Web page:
It is rather unfortunate that the 1994 Genocide against the Tutsis has grown to be one of the single biggest historical hallmarks for Rwanda, besides the Mountain Gorillas and the movie Africa United.
Just like we have years numbered as BC (before Christ) and AD many of Rwanda’s social, political and economic dynamics are categorized as before or after the genocide.
It is therefore clear that the social demographics of this country have undergone several significant shifts since the Rwanda Patriotic Front troops stopped the genocide in July 1994. With the end of the war, a society that had endured years of segregation had to be rebuilt from almost scratch.
Thousands of Rwandans had been forced into a life of exile for several decades. The lethal political games back then made the country very unattractive to tourists and investors who did not want to get caught in the bloody genocide attacks that were always on and off since 1959.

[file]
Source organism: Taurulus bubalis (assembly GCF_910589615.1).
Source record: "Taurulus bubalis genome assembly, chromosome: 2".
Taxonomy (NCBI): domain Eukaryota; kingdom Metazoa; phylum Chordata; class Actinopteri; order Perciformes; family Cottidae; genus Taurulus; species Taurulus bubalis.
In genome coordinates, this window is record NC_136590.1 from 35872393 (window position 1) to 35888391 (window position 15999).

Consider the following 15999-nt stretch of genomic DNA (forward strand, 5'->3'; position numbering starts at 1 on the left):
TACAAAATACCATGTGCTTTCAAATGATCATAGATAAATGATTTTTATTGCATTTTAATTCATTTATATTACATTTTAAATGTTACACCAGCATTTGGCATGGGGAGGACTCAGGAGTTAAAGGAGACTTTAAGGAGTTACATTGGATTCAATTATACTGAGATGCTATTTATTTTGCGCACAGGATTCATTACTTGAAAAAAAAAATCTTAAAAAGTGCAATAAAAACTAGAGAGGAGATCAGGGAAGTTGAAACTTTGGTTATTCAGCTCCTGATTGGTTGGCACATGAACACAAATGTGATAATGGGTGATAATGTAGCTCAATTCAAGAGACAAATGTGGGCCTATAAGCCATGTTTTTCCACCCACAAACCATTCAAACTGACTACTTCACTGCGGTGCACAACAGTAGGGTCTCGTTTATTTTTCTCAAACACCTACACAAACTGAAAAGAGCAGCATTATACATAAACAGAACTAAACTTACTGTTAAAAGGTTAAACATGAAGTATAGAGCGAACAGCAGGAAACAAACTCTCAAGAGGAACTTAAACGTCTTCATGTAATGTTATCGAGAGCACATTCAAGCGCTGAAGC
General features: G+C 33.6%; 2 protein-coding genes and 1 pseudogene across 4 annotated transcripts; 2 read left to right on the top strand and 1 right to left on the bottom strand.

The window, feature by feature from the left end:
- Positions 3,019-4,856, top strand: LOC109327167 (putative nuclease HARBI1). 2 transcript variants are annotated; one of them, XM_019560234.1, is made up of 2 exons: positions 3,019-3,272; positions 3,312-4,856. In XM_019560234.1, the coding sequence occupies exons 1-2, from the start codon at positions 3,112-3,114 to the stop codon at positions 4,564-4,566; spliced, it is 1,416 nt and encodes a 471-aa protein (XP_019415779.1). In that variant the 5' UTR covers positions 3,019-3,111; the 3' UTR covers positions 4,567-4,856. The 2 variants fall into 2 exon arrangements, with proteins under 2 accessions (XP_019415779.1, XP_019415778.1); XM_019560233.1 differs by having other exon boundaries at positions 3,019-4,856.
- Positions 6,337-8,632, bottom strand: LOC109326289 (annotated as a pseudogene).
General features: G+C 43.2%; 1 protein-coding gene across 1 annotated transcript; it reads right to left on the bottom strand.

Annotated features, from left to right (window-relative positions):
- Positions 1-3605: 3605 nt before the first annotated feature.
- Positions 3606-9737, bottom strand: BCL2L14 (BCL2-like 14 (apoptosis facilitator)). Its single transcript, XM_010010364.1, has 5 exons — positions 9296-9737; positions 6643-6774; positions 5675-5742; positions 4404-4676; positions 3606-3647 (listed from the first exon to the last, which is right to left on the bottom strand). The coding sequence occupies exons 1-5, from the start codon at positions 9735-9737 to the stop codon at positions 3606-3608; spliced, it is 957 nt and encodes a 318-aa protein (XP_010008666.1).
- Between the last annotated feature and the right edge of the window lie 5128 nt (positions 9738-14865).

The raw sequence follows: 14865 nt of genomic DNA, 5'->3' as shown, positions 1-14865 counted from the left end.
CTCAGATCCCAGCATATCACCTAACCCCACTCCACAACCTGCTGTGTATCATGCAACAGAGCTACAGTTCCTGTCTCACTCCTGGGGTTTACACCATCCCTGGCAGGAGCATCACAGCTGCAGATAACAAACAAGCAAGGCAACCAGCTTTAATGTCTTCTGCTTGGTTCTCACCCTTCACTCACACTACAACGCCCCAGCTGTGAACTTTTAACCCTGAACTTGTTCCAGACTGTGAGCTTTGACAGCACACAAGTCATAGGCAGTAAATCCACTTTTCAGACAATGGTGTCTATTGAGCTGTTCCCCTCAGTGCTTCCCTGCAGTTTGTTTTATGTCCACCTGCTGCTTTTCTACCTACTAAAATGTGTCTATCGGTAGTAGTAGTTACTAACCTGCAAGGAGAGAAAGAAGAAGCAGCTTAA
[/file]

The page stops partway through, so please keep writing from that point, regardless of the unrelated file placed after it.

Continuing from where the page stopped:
Thankfully, a ray of hope beamed out and Rwanda started seeing real and sustainable growth. From being an unknown tiny Central African nation, the country is now a much more positively recognisable brand in East Africa and the world over—the tourism benefits that have come with the rare Mountain Gorilla that has become one of the biggest foreign exchange earners.
Soon after the end of the war, thousands of Rwandans who had been in exile for many decades started returning. The Rwandan Diaspora is as diverse as the North Pole is to the South Pole.
These Rwandans have adopted some cultural practices that they have brought back to their homeland. This explains why it is very easy to find Rwandans who can speak any of the regional language dialects. Although all Rwandans speak Kinyarwanda as the unifying language, don’t be shocked to hear some of them speaking fluent Swahili, Lingala, Luganda, Luo, Kikuyu, as much as they speak the rarest dialects in Africa like Polish or Russian and even Chinese.
The decision to join the East African Community in July 2007 and the country’s favourable labour and investment policies have seen people from the region flocking to invest and work in Rwanda. Others from far beyond have also heeded this call.
In a very short time we are now seeing Rwanda increasingly becoming so cosmopolitan. People from all continents and walks of life are becoming part and parcel of the Rwandan society.
There is clearly a way in which Rwandans returning from the Diaspora and foreigners flocking to this country have changed the face of this country without substantially taking away the core Rwandan values. I must say the mixture is tasty.